My quick-thinking circuits pounced on an answer of $85. It's the wrong answer, but to my amusement, I wasn't the only person who quickly came to that conclusion. After working out the precise answer, the guess is close but off by ~$2.
 

Reluctantly

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2. A bat and a ball cost $1.10 in total. The bat costs $1 more than the ball. How much does the ball cost?

Many people give the first response that comes to mind—10 cents. But if they thought a little harder, they would realize that this cannot be right: the bat would then have to cost $1.10, for a total of $1.20. IQ is no guarantee against this error. Kahneman and Frederick found that large numbers of highly select university students at the Massachusetts Institute of Technology, Princeton and Harvard were cognitive misers, just like the rest of us, when given this and similar problems


-----------

It's an extract from this article which has already been posted to the forum a few times:

http://www.scientificamerican.com/article/rational-and-irrational-thought-the-thinking-that-iq-tests-miss/

Embaressed to admit that Even once the answer has been given I don't get how it's the conclusion lol. I just dont see how the correct answer is not 10cents lol. I get the other questions.
If someone could just break it down for my stoopid brain to make the connection that would be cool plz. :kodama1:

Thanks x
huh. I thought 10 cents at first as well. Kind of a mindfuck when I realize how stupid that was. heh
 

Yellow

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No and I really hate people who make it seem maths is something beyond common man's grasp. Such people are only perpetuating the ignorance.:twisteddevil:
Preach!

Seriously though, this was one of my biggest hurdles as a math teacher.
 

cheese

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I went a totally different, equally useless 'intuitive' way first, and read it as the bat being 10c more expensive than the ball. Why? Because I saw '10c' a couple of times. My answer was thus 50c and 60c, making sure to add up to $1.10. When I actually read the question properly, I got the right answer - but not before being a total conclusion-jumping poophead. So you're not alone in your struggles higs.

These guys also struggle with numbers.
https://www.youtube.com/watch?v=yHxHQ00uvcc
 

Sabreena

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Then I sort of intuit that because there's a 10c difference and I'm changing both totals, I need to apply half to each, and arrive at the correct 5c/1.05c split. I then feed it through that same 'hole' in my mind and find that it fits snugly, try to wiggle it for good measure, and then walk away assuming I'm probably right.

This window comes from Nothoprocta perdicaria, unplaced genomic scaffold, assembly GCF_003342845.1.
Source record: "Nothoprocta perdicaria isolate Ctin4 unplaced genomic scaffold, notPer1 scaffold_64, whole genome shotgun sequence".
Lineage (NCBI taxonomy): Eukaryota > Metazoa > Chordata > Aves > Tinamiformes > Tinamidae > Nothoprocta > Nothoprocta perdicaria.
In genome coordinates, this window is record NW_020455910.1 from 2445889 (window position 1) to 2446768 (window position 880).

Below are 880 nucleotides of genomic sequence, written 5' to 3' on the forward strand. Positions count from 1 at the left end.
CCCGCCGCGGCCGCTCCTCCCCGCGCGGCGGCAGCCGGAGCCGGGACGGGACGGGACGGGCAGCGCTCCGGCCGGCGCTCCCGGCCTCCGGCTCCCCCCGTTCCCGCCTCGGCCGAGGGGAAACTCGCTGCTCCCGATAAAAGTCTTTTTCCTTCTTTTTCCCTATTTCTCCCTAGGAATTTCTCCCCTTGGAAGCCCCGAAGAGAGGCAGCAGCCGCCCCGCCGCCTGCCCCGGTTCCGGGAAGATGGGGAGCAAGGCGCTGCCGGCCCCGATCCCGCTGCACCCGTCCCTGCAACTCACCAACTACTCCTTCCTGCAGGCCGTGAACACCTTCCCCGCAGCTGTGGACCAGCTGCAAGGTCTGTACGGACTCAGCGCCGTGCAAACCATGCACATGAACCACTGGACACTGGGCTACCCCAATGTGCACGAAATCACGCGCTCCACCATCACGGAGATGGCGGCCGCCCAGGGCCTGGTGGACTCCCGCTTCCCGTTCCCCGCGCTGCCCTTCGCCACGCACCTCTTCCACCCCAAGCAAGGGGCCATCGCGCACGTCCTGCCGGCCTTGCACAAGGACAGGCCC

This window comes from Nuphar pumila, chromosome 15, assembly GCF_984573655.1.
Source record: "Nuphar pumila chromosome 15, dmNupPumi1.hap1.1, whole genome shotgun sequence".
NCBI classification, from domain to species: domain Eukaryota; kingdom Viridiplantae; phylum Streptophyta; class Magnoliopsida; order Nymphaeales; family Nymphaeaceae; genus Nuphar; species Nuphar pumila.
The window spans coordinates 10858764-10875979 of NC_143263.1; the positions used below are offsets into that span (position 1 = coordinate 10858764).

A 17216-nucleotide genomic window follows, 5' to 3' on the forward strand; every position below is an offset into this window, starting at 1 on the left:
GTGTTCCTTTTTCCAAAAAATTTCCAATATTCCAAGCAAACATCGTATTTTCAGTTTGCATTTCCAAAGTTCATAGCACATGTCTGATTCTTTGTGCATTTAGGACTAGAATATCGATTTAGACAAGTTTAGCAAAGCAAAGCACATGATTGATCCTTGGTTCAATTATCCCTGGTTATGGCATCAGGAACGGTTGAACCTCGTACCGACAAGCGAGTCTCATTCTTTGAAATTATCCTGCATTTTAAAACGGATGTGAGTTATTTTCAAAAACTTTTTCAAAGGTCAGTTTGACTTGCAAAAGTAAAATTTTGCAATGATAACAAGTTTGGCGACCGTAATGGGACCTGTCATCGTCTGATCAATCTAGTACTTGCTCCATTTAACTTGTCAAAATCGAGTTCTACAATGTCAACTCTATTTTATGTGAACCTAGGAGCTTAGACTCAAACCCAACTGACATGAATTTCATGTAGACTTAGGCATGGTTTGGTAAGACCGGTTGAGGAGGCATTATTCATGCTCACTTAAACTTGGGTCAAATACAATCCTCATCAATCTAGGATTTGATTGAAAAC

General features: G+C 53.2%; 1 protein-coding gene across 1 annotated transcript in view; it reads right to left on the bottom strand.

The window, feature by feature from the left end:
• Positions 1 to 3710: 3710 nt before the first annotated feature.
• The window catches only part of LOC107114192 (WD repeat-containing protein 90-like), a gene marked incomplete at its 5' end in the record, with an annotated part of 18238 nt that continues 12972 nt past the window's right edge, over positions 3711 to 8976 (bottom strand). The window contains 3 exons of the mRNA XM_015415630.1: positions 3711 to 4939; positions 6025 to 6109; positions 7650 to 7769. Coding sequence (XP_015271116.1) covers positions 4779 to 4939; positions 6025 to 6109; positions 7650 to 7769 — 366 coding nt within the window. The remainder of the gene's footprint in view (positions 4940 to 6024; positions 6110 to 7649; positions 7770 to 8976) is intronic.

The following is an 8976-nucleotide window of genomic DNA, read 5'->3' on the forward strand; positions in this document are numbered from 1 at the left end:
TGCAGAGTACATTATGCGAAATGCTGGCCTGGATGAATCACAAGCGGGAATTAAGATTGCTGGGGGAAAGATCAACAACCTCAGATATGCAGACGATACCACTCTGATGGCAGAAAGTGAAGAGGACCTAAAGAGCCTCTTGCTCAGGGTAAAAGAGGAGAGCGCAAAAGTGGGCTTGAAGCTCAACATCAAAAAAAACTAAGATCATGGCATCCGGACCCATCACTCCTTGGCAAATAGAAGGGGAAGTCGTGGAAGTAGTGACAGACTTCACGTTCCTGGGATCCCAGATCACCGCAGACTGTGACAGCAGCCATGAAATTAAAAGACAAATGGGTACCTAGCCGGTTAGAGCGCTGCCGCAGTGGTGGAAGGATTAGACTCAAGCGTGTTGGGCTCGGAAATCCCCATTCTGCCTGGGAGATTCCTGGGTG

I'm not really a maths guy, but I tend to do well at puzzles because I second-guess myself a lot. This took no more than ten seconds, but in that time I tried a solution, instinctively found it wrong, proved it wrong, intuited a path to the next answer, arrived at that answer, tested it, then tested it again. When I see people not able to arrive at these answers, it seems to me that they're not actually looking for ways that they're wrong. It's not a failure of processing power or anything like that, it's more like they're pushing so hard in a different direction they never get back on track.

Conversely, I do poorly at anything that requires committing to a single line of logic at an intuitive level - this is usually a requirement for tasks with high time pressure. I often find myself outperformed at a gross holistic level where second-guessing is maladaptive.
Yeah, I sort of intuited it too. I was wondering how you all came up with formulas on the spot, pluggin g in numbers and moving thiem around and shit. It amounts to the same thing, I guess. Your intutiion taps into the part of your brain that knows how numbers fit together, and feeds you the answer without necessarily revealing the process used to develop the answer (I have no idea how to express this in proper psychological terms.)

This is one reason why I'm complete shit at tutoring/teaching. You have to explain things in broken-down logic in the formats that people understand. And for me, constructing formulas out of thin air doesn't come naturally. I just forget that other people don't run through the same intutive process that I do.

I have a similar problem with time pressure if the task is something external, something that involves responding right away, like coming up with arguments on the spot. Or normal social interaction for that matter.